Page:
Judgment or Prayer?
And so, from the day we heard, we have not ceased to pray for you, asking that you may be filled with the knowledge of his will in all spiritual wisdom and understanding . . . Colossians 1:9
Those struggling with drug and alcohol addictions often appear to have an uncanny ability to repeatedly make poor choices. This makes working with them challenging, as it’s easy for me to see what they should do, only to watch them do the exact opposite. It’s tempting to sit back and criticize. How could you be so foolish? This is a normal reaction to idiotic behavior, but, if I’m not careful, my thoughts can become toxic, hateful, condescending, and prideful.
I don’t only do this when working with the addicted though. At my worst, if I let my prideful nature run wild, I can be hypercritical of anyone. In my self-centeredness, I think I know more than everyone. In this condition, I’m prideful, angry, hateful, and full of resentment about what I see as the stupidity of others. This kind of thinking is of course, toxic to my spiritual and mental health.
In today’s passage, though he didn’t specifically address my condescending attitude, Paul did present an alternative to my resentful, toxic thoughts. In it, he said that he prayed – and prayed often – for the Colossians to whom he was writing. Yes, they’d made some poor choices, but Paul responded by continually praying for them, asking that they be filled with God’s wisdom.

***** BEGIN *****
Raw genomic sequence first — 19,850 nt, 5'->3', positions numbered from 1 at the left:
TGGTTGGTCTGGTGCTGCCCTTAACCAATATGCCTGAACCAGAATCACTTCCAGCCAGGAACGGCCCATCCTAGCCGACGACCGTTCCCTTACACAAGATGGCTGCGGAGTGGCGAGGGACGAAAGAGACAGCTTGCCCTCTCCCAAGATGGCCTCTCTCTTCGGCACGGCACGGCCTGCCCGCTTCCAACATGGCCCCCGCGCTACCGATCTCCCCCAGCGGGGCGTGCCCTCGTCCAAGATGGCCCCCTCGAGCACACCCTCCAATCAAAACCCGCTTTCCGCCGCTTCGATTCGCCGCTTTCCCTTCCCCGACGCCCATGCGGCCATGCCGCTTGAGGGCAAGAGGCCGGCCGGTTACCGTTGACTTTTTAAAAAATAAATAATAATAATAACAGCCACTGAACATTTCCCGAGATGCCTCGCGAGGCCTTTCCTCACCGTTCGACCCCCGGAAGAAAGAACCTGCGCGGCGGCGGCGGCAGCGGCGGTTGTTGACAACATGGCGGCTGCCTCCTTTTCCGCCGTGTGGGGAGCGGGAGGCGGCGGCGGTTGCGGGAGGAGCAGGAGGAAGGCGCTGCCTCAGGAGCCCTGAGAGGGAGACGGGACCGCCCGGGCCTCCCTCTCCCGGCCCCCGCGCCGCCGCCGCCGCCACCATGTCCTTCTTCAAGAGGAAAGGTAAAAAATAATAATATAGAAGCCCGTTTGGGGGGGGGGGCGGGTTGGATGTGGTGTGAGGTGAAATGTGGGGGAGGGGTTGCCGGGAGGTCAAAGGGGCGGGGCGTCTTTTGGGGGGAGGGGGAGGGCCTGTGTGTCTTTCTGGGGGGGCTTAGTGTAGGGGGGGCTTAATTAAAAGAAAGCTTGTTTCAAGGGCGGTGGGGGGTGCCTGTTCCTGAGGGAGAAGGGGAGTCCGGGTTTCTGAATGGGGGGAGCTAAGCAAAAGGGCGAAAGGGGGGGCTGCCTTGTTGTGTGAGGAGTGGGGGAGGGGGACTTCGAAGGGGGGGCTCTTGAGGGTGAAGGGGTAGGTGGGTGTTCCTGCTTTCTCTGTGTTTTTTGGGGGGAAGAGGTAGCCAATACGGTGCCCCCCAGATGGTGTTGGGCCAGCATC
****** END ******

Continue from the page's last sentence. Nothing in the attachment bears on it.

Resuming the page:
Anytime I have downtime, I can waste a lot of time on unhealthy thoughts. At my worst, I indulge in my prideful, resentful thinking, which always turn me to self and away from God. This is toxic to my mind. When, however, I choose to pray for others, instead of looking down on them, I transform my thoughts and emotions. Instead of condescension and hate, I embrace love and understanding. I do believe that through prayer God changes people, but even if it didn’t do anything for anyone else, God changes me when I pray instead of sitting in judgment of others.
This doesn’t happen automatically for us as Christians though. Prayer is a discipline that we must practice. When we have some conflict with others today, our first instinct won’t be to pray for them. It will be to think hateful thoughts. If we choose though, we can pray instead. In doing so, God may work on them, but he will always work on us, transforming our minds. In daily choosing prayer rather than judgment, we will find that our thoughts, emotions, and resentments are changed for the better. Today, it’s our choice to sit in judgment or prayer. The effects will be predictable.